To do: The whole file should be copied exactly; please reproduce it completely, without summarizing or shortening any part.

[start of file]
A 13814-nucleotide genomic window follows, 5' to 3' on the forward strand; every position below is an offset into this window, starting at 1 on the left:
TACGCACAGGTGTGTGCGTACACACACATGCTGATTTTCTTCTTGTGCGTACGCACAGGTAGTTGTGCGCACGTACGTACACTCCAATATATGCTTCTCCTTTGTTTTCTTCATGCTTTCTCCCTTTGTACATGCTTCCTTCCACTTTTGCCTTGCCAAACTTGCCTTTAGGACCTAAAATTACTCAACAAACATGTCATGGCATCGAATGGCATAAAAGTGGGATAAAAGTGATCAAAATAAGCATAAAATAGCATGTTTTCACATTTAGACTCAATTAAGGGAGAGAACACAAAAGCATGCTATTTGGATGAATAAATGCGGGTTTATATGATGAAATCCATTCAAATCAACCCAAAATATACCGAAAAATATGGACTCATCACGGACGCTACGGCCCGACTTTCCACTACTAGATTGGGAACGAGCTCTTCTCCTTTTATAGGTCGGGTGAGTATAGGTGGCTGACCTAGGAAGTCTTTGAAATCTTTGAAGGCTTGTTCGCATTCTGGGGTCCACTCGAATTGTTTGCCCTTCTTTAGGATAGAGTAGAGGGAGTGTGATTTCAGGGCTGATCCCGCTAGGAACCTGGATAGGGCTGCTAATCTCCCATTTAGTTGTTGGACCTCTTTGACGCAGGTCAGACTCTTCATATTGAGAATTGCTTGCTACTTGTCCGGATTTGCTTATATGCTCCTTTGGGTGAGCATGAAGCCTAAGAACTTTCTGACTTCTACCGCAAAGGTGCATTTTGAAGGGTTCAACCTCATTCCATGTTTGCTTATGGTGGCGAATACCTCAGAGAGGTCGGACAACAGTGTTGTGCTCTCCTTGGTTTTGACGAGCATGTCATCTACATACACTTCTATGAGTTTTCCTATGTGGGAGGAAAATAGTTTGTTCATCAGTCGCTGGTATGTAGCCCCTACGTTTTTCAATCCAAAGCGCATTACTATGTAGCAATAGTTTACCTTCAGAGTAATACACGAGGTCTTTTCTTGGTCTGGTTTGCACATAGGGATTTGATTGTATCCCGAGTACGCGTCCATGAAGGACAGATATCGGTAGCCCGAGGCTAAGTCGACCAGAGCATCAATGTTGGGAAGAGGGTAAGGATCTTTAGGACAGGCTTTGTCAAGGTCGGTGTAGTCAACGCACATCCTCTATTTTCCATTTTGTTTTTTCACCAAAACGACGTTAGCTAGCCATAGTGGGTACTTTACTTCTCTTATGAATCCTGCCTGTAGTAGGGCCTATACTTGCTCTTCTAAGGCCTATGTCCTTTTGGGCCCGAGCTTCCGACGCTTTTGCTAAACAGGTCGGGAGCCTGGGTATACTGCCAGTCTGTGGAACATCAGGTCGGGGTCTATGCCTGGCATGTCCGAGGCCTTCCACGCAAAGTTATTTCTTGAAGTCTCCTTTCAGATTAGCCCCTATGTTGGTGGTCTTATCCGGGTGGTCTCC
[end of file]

A 13814-nucleotide genomic window follows, 5' to 3' on the forward strand; every position below is an offset into this window, starting at 1 on the left:
TACGCACAGGTGTGTGCGTACACACACATGCTGATTTTCTTCTTGTGCGTACGCACAGGTAGTTGTGCGCACGTACGTACACTCCAATATATGCTTCTCCTTTGTTTTCTTCATGCTTTCTCCCTTTGTACATGCTTCCTTCCACTTTTGCCTTGCCAAACTTGCCTTTAGGACCTAAAATTACTCAACAAACATGTCATGGCATCGAATGGCATAAAAGTGGGATAAAAGTGATCAAAATAAGCATAAAATAGCATGTTTTCACATTTAGACTCAATTAAGGGAGAGAACACAAAAGCATGCTATTTGGATGAATAAATGCGGGTTTATATGATGAAATCCATTCAAATCAACCCAAAATATACCGAAAAATATGGACTCATCACGGACGCTACGGCCCGACTTTCCACTACTAGATTGGGAACGAGCTCTTCTCCTTTTATAGGTCGGGTGAGTATAGGTGGCTGACCTAGGAAGTCTTTGAAATCTTTGAAGGCTTGTTCGCATTCTGGGGTCCACTCGAATTGTTTGCCCTTCTTTAGGATAGAGTAGAGGGAGTGTGATTTCAGGGCTGATCCCGCTAGGAACCTGGATAGGGCTGCTAATCTCCCATTTAGTTGTTGGACCTCTTTGACGCAGGTCAGACTCTTCATATTGAGAATTGCTTGCTACTTGTCCGGATTTGCTTATATGCTCCTTTGGGTGAGCATGAAGCCTAAGAACTTTCTGACTTCTACCGCAAAGGTGCATTTTGAAGGGTTCAACCTCATTCCATGTTTGCTTATGGTGGCGAATACCTCAGAGAGGTCGGACAACAGTGTTGTGCTCTCCTTGGTTTTGACGAGCATGTCATCTACATACACTTCTATGAGTTTTCCTATGTGGGAGGAAAATAGTTTGTTCATCAGTCGCTGGTATGTAGCCCCTACGTTTTTCAATCCAAAGCGCATTACTATGTAGCAATAGTTTACCTTCAGAGTAATACACGAGGTCTTTTCTTGGTCTGGTTTGCACATAGGGATTTGATTGTATCCCGAGTACGCGTCCATGAAGGACAGATATCGGTAGCCCGAGGCTAAGTCGACCAGAGCATCAATGTTGGGAAGAGGGTAAGGATCTTTAGGACAGGCTTTGTCAAGGTCGGTGTAGTCAACGCACATCCTCTATTTTCCATTTTGTTTTTTCACCAAAACGACGTTAGCTAGCCATAGTGGGTACTTTACTTCTCTTATGAATCCTGCCTGTAGTAGGGCCTATACTTGCTCTTCTAAGGCCTATGTCCTTTTGGGCCCGAGCTTCCGACGCTTTTGCTAAACAGGTCGGGAGCCTGGGTATACTGCCAGTCTGTGGAACATCAGGTCGGGGTCTATGCCTGGCATGTCCGAGGCCTTCCACGCAAAGTTATTTCTTGAAGTCTCCTTTCAGATTAGCCCCTATGTTGGTGGTCTTATCCGGGTGGTCTCC